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Slick Coat

A Slick Coat is a “grease”  coat applied to a surface in preparation for a Glazing Medium application.  A slick coat is made of a clear solution and is usually applied with a roller, sponge, mist spray, or rag.



The purpose of greasing the surface is to allow the next layer to be moved and manipulated easier and stay open longer.  Adding a greasy slick coat before a veining step (with crystallization) can allow for better blending into the previous step.

Most commonly, a slick coat is used on large or sensitive surfaces or substates.  However, as seen in a previous post about red griotte marble, a slick coat was used in the activation step of a faux marble.

When the previous coat is absorbent, the water-based glaze in the next layer will be sucked up at a faster rate than a non-absorbent surface.   A chalky surface when covered with a glazing medium, for instance, dries at an increased rate and therefore has a shorter open time for a decorative finish.   This type of surface would be absorbent and difficult to work with.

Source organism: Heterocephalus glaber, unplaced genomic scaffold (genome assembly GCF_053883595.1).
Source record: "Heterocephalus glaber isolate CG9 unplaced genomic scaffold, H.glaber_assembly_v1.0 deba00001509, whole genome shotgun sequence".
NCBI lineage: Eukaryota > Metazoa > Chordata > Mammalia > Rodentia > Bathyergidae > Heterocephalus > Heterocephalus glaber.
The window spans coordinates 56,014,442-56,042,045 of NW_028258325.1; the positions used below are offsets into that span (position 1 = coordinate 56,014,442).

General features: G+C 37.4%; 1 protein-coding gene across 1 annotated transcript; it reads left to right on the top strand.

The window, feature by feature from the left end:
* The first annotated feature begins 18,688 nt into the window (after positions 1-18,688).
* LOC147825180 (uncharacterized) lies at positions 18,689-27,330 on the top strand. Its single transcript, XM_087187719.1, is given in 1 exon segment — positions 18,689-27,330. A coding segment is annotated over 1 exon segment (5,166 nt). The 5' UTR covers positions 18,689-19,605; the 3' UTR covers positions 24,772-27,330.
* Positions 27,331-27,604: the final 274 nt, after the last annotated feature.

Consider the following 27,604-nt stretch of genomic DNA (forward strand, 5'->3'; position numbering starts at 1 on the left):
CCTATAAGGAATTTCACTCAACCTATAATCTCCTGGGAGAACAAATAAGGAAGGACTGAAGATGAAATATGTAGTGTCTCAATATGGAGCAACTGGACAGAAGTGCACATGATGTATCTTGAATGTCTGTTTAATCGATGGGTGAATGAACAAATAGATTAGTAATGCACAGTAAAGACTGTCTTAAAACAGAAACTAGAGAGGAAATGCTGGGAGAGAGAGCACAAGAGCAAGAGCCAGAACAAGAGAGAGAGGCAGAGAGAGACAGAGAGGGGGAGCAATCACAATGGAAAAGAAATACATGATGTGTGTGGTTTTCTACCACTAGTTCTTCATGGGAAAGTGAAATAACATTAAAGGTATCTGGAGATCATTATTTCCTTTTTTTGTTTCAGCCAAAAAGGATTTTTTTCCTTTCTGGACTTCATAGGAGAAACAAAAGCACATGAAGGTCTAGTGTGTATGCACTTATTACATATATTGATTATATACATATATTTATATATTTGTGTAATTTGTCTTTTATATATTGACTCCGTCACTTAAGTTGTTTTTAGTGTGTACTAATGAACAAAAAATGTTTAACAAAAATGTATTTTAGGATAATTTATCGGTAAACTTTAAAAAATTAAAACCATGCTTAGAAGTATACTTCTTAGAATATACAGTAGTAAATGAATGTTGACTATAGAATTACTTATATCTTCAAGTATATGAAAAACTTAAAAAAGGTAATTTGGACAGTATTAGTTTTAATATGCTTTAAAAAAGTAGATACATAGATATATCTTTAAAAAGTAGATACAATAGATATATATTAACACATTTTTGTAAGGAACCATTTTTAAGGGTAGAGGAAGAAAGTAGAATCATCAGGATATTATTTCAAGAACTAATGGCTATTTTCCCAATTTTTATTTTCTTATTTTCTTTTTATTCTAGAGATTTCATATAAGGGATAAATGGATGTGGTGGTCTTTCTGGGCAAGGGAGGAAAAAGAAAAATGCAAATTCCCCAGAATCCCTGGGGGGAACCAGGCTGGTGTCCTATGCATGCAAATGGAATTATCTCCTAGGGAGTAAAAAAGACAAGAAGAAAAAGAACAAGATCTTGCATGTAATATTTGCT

Some absorbent surfaces/substrates are: 

  • Flat or satin paint
  • Applied textures
  • Plaster
  • Canvas
  • Raw wood (when staining over a light wood, use a stain conditioner as a slick coat).


The downside of using a slick coat is that it’s an extra step.  Also, the curing time could be extended and prevent a quick finish of the final steps.


First, step is to know the surface material.  Test the absorbency of your surface area using a wet sponge and wipe off an area.  If the color of the substrate turns lighter or darker or changes colors once the water has evaporated, you know there is a transfer of moisture.  A chalky surface is difficult to work with and will need a slick coat applied prior to your glaze.  Mix and apply your slick coat in the manner below.

FOR WATER-BASED MEDIUMS:  A slick coat for water applications could consist of 100% water (perhaps misted or sponged onto the surface).   More often though it’s 2 parts water to 1 part Glazing Medium that will create a slick coat that will not only fight the absorption rate but nourish the surface.

Mix and apply your slick coat using a roller, sponge, mist spray, or rag.  It is important to note that a water-based slick coat should only be used if the next layer is an acrylic Glazing Medium.  

After applying the slick coat above, the water-based glazing medium in the next layer will be absorbed by the surface below at a slower rate.

FOR OIL-BASED MEDIUMS:  If using oil glazing medium on the next layer, a slick coat of 50% linseed oil, 50% turpentine, and a touch of Japan drier is applied.